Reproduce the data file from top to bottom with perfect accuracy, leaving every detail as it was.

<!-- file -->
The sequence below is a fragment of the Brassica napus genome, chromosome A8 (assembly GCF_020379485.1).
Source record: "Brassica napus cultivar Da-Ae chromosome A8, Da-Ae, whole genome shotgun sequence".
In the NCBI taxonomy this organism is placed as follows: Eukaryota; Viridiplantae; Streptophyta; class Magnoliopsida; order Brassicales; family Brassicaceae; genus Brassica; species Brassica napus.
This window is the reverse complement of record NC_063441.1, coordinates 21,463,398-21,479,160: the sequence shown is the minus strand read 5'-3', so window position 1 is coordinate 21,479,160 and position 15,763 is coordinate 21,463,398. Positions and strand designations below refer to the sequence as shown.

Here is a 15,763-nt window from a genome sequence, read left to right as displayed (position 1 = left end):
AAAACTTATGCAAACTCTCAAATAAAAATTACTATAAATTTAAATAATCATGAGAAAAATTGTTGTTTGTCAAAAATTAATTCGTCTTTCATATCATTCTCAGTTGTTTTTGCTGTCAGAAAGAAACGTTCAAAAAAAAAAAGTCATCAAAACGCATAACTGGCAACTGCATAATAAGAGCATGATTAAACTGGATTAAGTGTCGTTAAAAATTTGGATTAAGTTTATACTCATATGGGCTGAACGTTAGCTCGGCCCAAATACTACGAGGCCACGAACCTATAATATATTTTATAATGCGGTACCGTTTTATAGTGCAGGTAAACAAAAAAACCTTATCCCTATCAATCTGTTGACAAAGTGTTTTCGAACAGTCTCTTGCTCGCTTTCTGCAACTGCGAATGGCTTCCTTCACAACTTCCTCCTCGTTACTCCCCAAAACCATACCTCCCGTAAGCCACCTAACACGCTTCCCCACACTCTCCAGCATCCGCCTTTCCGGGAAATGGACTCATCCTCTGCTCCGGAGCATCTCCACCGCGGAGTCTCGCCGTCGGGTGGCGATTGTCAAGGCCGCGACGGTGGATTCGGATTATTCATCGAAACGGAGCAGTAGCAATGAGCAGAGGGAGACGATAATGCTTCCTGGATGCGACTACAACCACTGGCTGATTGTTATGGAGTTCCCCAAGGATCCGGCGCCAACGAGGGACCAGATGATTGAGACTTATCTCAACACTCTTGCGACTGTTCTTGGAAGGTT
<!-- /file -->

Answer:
The sequence below is a fragment of the Brassica napus genome, chromosome A8 (assembly GCF_020379485.1).
Source record: "Brassica napus cultivar Da-Ae chromosome A8, Da-Ae, whole genome shotgun sequence".
In the NCBI taxonomy this organism is placed as follows: Eukaryota; Viridiplantae; Streptophyta; class Magnoliopsida; order Brassicales; family Brassicaceae; genus Brassica; species Brassica napus.
This window is the reverse complement of record NC_063441.1, coordinates 21,463,398-21,479,160: the sequence shown is the minus strand read 5'-3', so window position 1 is coordinate 21,479,160 and position 15,763 is coordinate 21,463,398. Positions and strand designations below refer to the sequence as shown.

Here is a 15,763-nt window from a genome sequence, read left to right as displayed (position 1 = left end):
AAAACTTATGCAAACTCTCAAATAAAAATTACTATAAATTTAAATAATCATGAGAAAAATTGTTGTTTGTCAAAAATTAATTCGTCTTTCATATCATTCTCAGTTGTTTTTGCTGTCAGAAAGAAACGTTCAAAAAAAAAAAGTCATCAAAACGCATAACTGGCAACTGCATAATAAGAGCATGATTAAACTGGATTAAGTGTCGTTAAAAATTTGGATTAAGTTTATACTCATATGGGCTGAACGTTAGCTCGGCCCAAATACTACGAGGCCACGAACCTATAATATATTTTATAATGCGGTACCGTTTTATAGTGCAGGTAAACAAAAAAACCTTATCCCTATCAATCTGTTGACAAAGTGTTTTCGAACAGTCTCTTGCTCGCTTTCTGCAACTGCGAATGGCTTCCTTCACAACTTCCTCCTCGTTACTCCCCAAAACCATACCTCCCGTAAGCCACCTAACACGCTTCCCCACACTCTCCAGCATCCGCCTTTCCGGGAAATGGACTCATCCTCTGCTCCGGAGCATCTCCACCGCGGAGTCTCGCCGTCGGGTGGCGATTGTCAAGGCCGCGACGGTGGATTCGGATTATTCATCGAAACGGAGCAGTAGCAATGAGCAGAGGGAGACGATAATGCTTCCTGGATGCGACTACAACCACTGGCTGATTGTTATGGAGTTCCCCAAGGATCCGGCGCCAACGAGGGACCAGATGATTGAGACTTATCTCAACACTCTTGCGACTGTTCTTGGAAGGTT